FOR THE BROWNIE BASE
2 large eggs
1/2 cup plus 2 tablespoons | 55 g dutch process cocoa
1/2 teaspoon medium grain kosher salt
1/2 teaspoon baking powder
1/2 teaspoon espresso powder
2 teaspoons vanilla extract
1/2 cup | 115 g unsalted butter
1 cup plus 2 tablespoons | 225 g sugar
3/4 cup | 95 g all-purpose flour
FOR THE GRAHAM CRUNCH AND GANACHE
2 tablespoons water
2 tablespoons granulated sugar
8 graham crackers
8 ounces | 225 g bittersweet chocolate, 70% cocoa solids
1/4 teaspoon espresso powder, optional
A good pinch medium grain kosher salt
2/3 cup | 160 ml heavy cream
FOR THE MARSHMALLOW FROSTING
4 egg whites
1 cup | 200 g granulated sugar, preferably toasted
1/4 teaspoon cream of tartar
A good pinch medium grain kosher salt
Seeds scraped from a vanilla bean, or 2 teaspoons pure vanilla extract
Make the brownies. Preheat an oven to 325°F | 165°C.
Lightly grease an 8-inch square baking tin, then line with a piece of parchment paper with a 1-inch overhang. Press the paper into the pan and then remove. Line the pan with another piece of parchment paper, then place the first piece, buttered side up, across. Set aside.
Crack the eggs into a bowl. Sift in the cocoa, baking powder, espresso powder, and salt. Add the vanilla. Beat for four minutes on medium speed (you can do this while melting the butter in the next step).
Place the remaining butter in a medium saucepan. Pour in the sugar. Heat over medium low, stirring, until the butter is melted. Continue to cook until the mixture is hot but not bubbling, maybe 1 minute more. It should go shinier as it heats.
Stir the hot butter and sugar mixture into the beaten eggs until smooth. Sift the flour over top and mix it in.
Spread the batter into the baking dish, nudging it to the edges as needed. Bake until the top begins to crack, 32 to 35 minutes or so. Cool on a wire rack.
While that bakes, make the graham crunch and ganache. Line a rimmed baking sheet with parchment paper. In a small, heavy bottomed saucepan, dissolve the sugar into the water. Bring to a boil over medium heat then simmer for 5 minutes. Brush both sides of the graham crackers with the syrup then arrange on the prepared baking sheet (there will be syrup left over. Save it as a sweetener for coffee, oatmeal, or fruit). Bake the crackers until toasted, 8 to 10 minutes, flipping once. Set aside to cool then snap into pieces, some small, some large bite-sized.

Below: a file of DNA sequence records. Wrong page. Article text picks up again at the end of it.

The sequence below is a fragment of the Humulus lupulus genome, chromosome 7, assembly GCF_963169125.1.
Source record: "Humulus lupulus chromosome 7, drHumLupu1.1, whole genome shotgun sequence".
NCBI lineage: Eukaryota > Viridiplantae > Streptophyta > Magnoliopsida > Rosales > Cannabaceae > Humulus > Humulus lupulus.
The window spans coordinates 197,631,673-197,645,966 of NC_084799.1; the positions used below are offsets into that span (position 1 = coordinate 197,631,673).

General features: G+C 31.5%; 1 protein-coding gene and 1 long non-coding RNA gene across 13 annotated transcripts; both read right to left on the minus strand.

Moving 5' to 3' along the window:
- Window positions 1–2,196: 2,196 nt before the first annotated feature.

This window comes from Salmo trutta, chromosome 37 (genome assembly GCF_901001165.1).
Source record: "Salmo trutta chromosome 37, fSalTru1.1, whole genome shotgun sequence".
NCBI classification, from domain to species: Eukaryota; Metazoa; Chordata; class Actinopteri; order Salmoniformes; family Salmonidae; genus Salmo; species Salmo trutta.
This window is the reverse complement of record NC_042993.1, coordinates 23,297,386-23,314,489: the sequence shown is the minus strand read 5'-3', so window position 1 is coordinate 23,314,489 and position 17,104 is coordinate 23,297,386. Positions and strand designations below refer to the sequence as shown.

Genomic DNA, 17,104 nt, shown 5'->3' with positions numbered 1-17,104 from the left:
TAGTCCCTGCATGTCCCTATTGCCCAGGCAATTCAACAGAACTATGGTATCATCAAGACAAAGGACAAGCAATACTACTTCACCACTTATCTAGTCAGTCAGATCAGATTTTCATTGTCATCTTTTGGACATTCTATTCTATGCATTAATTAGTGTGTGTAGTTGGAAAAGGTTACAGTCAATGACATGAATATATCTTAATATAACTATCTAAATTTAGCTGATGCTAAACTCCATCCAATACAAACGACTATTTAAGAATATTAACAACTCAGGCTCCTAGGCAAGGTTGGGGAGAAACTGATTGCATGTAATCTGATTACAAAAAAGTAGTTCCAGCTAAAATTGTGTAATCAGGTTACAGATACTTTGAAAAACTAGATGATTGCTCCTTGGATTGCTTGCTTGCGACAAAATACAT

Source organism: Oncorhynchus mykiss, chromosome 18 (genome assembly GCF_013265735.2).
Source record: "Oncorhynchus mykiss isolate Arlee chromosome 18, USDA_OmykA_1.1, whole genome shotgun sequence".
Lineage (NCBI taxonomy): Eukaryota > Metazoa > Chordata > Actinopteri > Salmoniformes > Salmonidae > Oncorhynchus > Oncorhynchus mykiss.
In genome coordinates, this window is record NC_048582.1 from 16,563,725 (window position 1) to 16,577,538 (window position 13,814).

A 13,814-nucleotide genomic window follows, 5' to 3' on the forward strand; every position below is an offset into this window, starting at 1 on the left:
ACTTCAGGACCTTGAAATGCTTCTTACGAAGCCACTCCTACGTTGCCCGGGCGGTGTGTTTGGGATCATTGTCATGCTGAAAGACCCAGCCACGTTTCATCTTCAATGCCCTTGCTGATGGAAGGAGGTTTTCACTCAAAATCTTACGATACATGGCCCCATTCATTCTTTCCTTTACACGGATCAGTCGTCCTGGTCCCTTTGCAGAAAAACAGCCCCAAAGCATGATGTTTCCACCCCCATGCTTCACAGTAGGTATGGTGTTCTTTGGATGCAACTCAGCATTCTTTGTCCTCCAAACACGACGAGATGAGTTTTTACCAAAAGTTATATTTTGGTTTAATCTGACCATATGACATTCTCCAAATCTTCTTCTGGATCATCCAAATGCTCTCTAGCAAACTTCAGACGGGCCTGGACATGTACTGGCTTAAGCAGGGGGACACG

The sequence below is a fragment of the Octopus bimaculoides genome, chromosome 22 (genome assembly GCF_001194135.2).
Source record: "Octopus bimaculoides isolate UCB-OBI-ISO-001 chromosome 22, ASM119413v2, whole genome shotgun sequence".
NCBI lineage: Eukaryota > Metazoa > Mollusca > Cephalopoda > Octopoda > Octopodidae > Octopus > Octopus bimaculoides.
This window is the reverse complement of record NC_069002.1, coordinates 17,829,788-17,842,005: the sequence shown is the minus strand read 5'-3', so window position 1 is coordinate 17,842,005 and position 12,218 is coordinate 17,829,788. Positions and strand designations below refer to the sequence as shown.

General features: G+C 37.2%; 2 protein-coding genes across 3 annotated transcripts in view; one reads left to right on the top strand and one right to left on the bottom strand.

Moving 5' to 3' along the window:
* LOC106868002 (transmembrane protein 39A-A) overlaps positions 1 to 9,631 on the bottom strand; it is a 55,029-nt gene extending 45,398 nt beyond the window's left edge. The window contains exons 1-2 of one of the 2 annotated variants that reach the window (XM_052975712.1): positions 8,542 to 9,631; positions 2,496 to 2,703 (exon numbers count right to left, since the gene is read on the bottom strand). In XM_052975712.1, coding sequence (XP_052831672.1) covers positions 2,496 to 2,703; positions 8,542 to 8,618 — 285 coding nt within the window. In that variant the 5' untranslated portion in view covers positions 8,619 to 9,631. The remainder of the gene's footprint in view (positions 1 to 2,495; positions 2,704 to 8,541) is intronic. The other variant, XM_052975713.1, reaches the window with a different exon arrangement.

Tumble the chopped chocolate, espresso powder, and salt in a large heatproof bowl. Heat the cream in a medium, heavy-bottomed saucepan. Once steaming, pour the cream over the chocolate and let stand 5 minutes, undisturbed. After the time is up, stir until smooth, starting at the centre of the bowl and working outwards. Fold in the graham crunch. Pour the rubbled ganache over the brownies and spread to an even layer. Cool to room temperature, then refrigerate until set.
Finally, make the frosting. In the bowl of a stand mixer, stir together the egg whites, sugar, cream of tartar, and salt. Set the bowl over a saucepan of simmering water, making sure that the bowl has some clearance. Heat, stirring attentively and scraping down the sides of the bowl periodically with a silicone spatula, until the mixture reaches 175°F | 80°C on a candy thermometer, about 8 minutes. Transfer the whites to the stand mixer with the wire whisk attached. Beat, starting slow and increasing the speed steadily, until the mixer is on full. Whip until the stiff, glossy peaks form, 5 to 7 minutes. Stir in the vanilla.
Retrieve the brownies from the fridge. Spoon the frosting onto the ganache layer. Use an offset spatula or the back of a spoon to swoop and swirl it to your liking. Toast the frosting with a culinary torch or under a hot broiler—watching it all the while. Let cool and set, then use the cross of parchment to lift the brownies from the pan, then slice and serve. Extras can be refrigerated in their pan, loosely covered with cling film, for 2 days. Or, frozen until firm and then transferred to an airtight container for freezer storage up to a month.
I also really like Jenny Rosenstrach's brownies from her book How to Celebrate Everyting: Recipes and Rituals for Birthdays, Holidays, Family Dinners, and Every Day In Between (Ballantine, 2016). You'll find them on page 95. They are one of me most-perfectly textured brownies I've ever had. They are slightly thinner than my brownies, which is why I went for the King Arthur for those looking to replicate the look of the photo.